Writing a constraint-based static analysis for C programs with LLVM and Datalog.
In this lab, you will implement a constraint-based analysis to detect exploitable divide-by-zero bugs. A bug is exploitable if hackers can control inputs or environments, thereby triggering unintended behaviors (e.g., denial-of-service) through the bug. For example, a recently reported divide-by-zero bug in the Linux kernel can be exploitable and crash the system; another example was the Log4Shell incident. You will design a static analysis that detects such bugs by combining reaching definition analysis and taint analysis using a datogon engine, souffle.
The skeleton code for Lab8 is located under
We will frequently refer to the top level directory for Lab 8 as
lab8 when describing file locations for the lab. Open the
lab8 directory in VSCode following the Instructions from Course VM document
The following commands set up the lab, using the Cmake/Makefile pattern seen before.
/lab8$ mkdir build && cd build /lab8/build$ cmake .. /lab8/build$ make
The above command will generate an executable file ‘constraint’ in build directory that extracts facts about the program that will be used by
to check if the input program has an exploitable divide-by-zero bug:
/lab8$ cd ./test /lab8/test$ clang -emit-llvm -S -fno-discard-value-names -c simple0.c /lab8/test$ mkdir -p simple0/input simple0/output /lab8/test$ ../build/constraint simple0.ll ./simple0/input /lab8/test$ souffle -F ./simple0/input -D ./simple0/output ../src/analysis.d
After completing the lab implementation, you should see the instruction that could potentially cause a divide-by-zero in
In this lab, you will design a reaching definition analysis and taint analysis using datalog.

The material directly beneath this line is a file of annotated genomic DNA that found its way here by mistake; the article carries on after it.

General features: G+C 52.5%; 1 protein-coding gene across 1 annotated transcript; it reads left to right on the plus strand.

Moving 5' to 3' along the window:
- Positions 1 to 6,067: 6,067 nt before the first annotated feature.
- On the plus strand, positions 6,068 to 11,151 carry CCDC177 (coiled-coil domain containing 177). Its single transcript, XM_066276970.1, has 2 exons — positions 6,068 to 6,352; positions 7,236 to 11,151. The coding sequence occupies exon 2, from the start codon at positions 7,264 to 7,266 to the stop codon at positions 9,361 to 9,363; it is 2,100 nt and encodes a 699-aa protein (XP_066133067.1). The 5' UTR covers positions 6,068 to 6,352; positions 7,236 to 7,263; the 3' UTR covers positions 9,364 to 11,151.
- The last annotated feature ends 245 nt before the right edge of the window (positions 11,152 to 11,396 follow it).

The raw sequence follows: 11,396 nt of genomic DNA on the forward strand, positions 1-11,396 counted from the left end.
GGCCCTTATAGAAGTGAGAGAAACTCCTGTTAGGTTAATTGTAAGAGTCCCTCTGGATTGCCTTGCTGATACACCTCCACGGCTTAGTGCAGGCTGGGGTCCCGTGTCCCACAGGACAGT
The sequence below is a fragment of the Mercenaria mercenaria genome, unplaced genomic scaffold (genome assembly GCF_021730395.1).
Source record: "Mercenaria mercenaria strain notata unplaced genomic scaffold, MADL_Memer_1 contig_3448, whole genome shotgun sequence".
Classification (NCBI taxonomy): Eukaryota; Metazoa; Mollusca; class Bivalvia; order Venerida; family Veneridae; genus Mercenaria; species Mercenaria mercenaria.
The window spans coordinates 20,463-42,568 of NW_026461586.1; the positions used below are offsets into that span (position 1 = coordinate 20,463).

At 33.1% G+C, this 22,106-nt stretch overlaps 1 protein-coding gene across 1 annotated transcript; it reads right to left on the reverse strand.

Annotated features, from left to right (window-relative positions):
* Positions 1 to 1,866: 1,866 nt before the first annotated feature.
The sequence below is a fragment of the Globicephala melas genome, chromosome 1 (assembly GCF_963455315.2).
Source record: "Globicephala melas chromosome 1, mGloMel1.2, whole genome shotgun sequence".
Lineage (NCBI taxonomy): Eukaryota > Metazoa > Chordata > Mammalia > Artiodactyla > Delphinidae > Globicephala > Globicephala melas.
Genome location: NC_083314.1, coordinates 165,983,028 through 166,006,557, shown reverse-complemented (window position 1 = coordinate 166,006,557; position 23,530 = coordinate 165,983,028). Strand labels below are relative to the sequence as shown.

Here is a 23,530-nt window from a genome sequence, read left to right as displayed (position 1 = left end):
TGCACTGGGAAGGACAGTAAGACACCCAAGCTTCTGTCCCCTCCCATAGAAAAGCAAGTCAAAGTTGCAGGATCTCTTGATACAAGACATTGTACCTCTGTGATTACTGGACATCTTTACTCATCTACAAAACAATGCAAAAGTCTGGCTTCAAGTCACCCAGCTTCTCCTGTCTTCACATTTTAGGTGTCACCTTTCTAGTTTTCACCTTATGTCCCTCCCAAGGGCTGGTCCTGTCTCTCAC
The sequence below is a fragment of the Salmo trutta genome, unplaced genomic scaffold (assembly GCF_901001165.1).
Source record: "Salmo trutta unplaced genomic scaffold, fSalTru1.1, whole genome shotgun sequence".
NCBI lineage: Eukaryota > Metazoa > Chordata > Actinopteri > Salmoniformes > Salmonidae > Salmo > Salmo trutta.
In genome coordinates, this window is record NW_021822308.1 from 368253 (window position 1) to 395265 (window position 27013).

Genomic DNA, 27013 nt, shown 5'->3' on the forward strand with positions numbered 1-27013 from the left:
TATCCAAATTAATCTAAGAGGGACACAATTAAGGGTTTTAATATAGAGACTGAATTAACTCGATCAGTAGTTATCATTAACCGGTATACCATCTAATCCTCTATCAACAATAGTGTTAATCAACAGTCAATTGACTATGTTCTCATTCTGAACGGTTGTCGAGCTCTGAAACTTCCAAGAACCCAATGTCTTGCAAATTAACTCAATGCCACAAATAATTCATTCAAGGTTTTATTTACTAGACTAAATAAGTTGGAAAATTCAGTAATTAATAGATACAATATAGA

The main tasks are to design the analysis in the form of logical rules as a Datalog program, and implement a function that extracts logical relations form a test program in the form of Datalog facts for each LLVM instruction.
We will then use the datalog rules with the facts you extracted from each instruction in a program to find any exploitable divide-by-zero errors.
In short, the lab consists of the following tasks:
analysis.dlfor taint analysis.
Extractor.cppthat extracts Datalog facts from LLVM IR
Instructionand dumps them to appropriate
.factsfiles. Detailed instructions provided in comments.
The skeleton code in
Extractor.cpp provides the definitions of various functions that will help you dump the necessary Datalog relations declared in
Here we will explain what each of the datalog relation mean.
The relations for def and use of variables are as follows:
def(var, inst): Variable
varis defined at instruction
use(var, inst): Variable
varis used in instruction
The relations for the reaching definition analysis are as follows:
kill(curr_inst, old_inst): Instruction
curr_instkills definition at instruction
next(curr_inst, next_inst): Instruction
next_instis an immediate successor of instruction
in(inst, def_inst): Definition at defining instruction
def_instmay reach the program point just before instruction
out(inst, def_inst): Definition at defining instruction
def_instmay reach the program point just after instruction
Note that the
kill relation can be derived by using the
def relation by writing a Datalog rule.
The relations for the taint analysis are as follows:
taint(inst): There exists a function call at intruction